Israel's High Court distinguishes between "operational" and "criminal" actions, ruling that:
"the point of departure regarding an operational incident is that it does not involve a criminal incident....The cases in which an investigation will be carried out by an investigative body regarding an operational incident are the exception. Operational activity has a unique character and objectives that clearly distinguish it from criminal actions."
"An attitude that views the actions of security forces as being close to criminal actions strikes at the ethical basis of actions of the security forces and is liable to impair their motivation in carrying out their functions faithfully. The readiness of soldiers, commanders, and defense personnel in carrying out their functions, in taking risks and in acting on behalf of national interests, at times endangering their lives, when they are acting under pressure and uncertainty, is liable to be significantly impaired if they know that the actions are liable to result in their being prosecuted as criminal suspects."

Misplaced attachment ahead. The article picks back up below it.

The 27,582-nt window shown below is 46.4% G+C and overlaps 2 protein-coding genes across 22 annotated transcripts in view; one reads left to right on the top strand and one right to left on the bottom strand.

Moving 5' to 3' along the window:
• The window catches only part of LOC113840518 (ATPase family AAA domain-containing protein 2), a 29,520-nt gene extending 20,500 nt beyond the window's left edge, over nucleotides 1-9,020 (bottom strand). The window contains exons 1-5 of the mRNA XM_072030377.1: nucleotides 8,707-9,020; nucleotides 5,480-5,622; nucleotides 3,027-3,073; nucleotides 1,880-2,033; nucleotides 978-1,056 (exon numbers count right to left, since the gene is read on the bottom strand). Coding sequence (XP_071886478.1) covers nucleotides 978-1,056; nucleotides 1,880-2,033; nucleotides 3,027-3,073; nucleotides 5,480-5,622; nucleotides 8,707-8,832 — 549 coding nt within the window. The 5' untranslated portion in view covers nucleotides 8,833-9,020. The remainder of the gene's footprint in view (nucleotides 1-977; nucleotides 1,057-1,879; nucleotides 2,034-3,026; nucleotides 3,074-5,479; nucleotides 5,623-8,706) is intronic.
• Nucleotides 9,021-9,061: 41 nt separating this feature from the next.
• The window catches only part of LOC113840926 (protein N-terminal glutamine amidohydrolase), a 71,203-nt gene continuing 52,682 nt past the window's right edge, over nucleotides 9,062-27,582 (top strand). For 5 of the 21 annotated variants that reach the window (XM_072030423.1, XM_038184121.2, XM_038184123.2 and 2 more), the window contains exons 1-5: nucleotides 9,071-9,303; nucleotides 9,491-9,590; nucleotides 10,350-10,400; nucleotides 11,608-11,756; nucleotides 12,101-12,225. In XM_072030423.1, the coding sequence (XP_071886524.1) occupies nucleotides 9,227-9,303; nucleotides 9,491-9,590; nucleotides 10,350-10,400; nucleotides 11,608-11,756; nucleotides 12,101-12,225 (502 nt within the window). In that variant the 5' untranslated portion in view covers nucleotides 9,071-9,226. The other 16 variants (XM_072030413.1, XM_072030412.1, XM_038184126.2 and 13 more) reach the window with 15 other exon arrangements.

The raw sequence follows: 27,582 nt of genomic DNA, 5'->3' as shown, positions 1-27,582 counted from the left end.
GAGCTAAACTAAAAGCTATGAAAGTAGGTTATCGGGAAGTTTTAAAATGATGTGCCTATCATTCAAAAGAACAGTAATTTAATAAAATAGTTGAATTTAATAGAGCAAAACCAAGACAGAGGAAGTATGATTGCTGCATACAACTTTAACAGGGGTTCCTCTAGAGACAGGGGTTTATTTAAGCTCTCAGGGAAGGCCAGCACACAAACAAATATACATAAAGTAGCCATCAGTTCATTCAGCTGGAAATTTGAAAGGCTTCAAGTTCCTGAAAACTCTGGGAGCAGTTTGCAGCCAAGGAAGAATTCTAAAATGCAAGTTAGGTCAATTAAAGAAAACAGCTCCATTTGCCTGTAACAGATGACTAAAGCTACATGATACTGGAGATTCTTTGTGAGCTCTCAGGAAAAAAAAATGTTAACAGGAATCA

As a result, the Judge Advocate General relies on the "operational actions" defense to justify clear criminal acts, and by failing to investigate incidents and whitewashing ones undertaken grants culpable soldiers impunity.
"The argument that prosecuting soldiers on criminal charges will impair their functioning is....insufficient to negate the need for a criminal investigation." Ignoring accountability when someone dies can never be justified, a position taken by Tel Aviv District Court Judge Oded Mudrik, saying: